- At the end of each session, remind students that if Brainshark is their selected tool, they can work on this project from any Internet-connected computer. Tell students that their digital stories will be shared in Session Nine, so they need to be complete before that session.
- Play each pair’s digital story. After each story, ask students to share something they learned from the presentation and to ask additional questions
- When all digital stories have been shown, ask students to use the T-Chart Printout to explain what they liked and disliked about this project. Have the students list the topics as “Like” and “Dislike.”
- Co-teach this lesson between social studies and language arts classes. Have the students learn the research techniques and complete the note cards in the language arts class. Then have them produce the digital story in the social studies class or with the help of a library media specialist.
- Have students share their digital stories with a younger class at school.
- Post the stories on a class wiki or website so that families can watch the digital stories at home.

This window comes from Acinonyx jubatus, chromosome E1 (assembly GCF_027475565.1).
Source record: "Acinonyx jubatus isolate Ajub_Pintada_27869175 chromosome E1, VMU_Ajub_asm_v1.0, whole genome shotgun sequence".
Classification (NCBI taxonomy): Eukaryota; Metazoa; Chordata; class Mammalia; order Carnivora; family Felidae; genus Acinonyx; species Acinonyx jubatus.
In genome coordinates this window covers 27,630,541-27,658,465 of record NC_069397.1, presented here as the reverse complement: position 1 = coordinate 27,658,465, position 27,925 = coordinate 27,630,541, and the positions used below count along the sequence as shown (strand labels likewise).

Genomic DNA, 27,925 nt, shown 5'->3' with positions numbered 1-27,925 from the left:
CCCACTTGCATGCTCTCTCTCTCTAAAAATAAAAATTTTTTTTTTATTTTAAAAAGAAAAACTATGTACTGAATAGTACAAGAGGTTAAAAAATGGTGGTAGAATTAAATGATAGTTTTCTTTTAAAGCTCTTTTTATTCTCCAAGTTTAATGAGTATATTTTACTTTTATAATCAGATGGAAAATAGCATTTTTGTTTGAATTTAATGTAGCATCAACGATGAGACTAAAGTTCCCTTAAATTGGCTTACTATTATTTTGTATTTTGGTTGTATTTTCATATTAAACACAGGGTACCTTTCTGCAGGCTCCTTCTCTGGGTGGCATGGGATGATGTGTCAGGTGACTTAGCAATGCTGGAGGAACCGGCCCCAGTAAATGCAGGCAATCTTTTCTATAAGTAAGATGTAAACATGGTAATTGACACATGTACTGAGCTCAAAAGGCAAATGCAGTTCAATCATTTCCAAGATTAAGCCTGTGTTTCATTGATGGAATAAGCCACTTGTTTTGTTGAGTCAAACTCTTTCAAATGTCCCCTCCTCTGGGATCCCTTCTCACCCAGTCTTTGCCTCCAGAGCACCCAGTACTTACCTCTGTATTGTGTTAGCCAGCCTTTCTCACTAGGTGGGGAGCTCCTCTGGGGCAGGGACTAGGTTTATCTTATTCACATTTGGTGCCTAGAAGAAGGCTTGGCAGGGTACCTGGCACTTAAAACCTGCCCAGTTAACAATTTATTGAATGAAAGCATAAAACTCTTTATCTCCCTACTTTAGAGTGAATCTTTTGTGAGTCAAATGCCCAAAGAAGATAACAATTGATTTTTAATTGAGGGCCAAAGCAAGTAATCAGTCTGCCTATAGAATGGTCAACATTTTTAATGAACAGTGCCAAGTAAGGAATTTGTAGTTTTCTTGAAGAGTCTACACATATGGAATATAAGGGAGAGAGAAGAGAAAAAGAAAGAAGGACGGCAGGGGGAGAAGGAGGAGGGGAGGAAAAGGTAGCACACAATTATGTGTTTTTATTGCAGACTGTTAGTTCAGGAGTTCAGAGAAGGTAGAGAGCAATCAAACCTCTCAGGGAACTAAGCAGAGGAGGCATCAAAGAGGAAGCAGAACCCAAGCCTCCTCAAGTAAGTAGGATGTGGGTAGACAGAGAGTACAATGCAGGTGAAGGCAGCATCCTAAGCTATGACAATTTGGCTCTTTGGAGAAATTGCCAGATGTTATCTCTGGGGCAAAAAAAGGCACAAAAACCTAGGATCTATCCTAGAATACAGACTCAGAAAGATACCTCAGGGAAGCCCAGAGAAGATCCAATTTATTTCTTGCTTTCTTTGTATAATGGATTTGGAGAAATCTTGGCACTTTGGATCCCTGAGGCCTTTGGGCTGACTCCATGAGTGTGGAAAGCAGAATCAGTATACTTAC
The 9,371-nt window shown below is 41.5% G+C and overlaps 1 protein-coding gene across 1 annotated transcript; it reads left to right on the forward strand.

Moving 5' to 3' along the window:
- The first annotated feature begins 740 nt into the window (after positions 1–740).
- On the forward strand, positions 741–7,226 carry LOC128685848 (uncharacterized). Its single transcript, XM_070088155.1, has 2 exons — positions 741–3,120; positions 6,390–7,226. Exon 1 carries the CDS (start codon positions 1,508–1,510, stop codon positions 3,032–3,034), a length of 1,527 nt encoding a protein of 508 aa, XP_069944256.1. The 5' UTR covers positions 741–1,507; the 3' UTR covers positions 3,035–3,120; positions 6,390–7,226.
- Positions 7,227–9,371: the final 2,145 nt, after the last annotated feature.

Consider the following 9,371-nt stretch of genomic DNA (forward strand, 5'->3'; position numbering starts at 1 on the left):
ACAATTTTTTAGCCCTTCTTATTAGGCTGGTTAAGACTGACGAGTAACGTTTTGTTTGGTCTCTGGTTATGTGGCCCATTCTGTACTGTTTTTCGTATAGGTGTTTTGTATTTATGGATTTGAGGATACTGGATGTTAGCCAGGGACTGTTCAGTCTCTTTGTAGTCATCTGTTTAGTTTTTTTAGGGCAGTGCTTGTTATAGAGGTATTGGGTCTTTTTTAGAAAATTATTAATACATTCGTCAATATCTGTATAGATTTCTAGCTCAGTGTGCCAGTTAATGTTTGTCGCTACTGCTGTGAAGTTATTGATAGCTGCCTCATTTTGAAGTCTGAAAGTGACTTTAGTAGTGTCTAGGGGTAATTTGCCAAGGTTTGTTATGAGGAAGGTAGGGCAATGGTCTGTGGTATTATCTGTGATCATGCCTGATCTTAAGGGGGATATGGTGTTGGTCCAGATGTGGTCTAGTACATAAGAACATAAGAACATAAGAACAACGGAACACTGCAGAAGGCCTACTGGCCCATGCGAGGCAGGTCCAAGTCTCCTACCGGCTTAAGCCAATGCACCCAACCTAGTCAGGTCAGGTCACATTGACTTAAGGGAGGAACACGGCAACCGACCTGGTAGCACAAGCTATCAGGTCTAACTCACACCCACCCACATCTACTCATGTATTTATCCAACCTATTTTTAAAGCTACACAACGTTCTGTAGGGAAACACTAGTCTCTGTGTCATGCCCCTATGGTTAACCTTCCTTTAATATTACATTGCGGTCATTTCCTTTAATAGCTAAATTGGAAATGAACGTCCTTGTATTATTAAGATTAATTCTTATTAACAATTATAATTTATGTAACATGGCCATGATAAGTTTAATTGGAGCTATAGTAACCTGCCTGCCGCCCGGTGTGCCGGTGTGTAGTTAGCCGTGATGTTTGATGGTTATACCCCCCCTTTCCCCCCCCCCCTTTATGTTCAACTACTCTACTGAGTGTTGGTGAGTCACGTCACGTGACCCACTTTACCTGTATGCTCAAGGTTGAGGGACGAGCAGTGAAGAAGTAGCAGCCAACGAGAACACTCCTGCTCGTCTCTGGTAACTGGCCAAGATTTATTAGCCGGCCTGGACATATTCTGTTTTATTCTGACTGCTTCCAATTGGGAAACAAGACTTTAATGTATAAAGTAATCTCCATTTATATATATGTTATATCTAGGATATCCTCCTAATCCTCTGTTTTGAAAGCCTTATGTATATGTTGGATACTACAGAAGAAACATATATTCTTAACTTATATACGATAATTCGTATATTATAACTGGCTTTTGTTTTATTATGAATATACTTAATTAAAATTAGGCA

- Once students have presented their stories to the class, have students play Mythology Hangman to see what they learned from each other’s presentations.
- After students have shared their digital stories, they have great background knowledge for reading The Lighting Thief or The Lost Hero, both by Rick Riordan.
Possible student assessment include
- Evaluate the students’ final projects with the Digital Storytelling Rubric.
- Observe and evaluate the students’ time on task during all sessions.
- Evaluate the students’ note cards, source cards, and works cited page.
- Examine the T-Chart Printout to see how the students reacted to this project.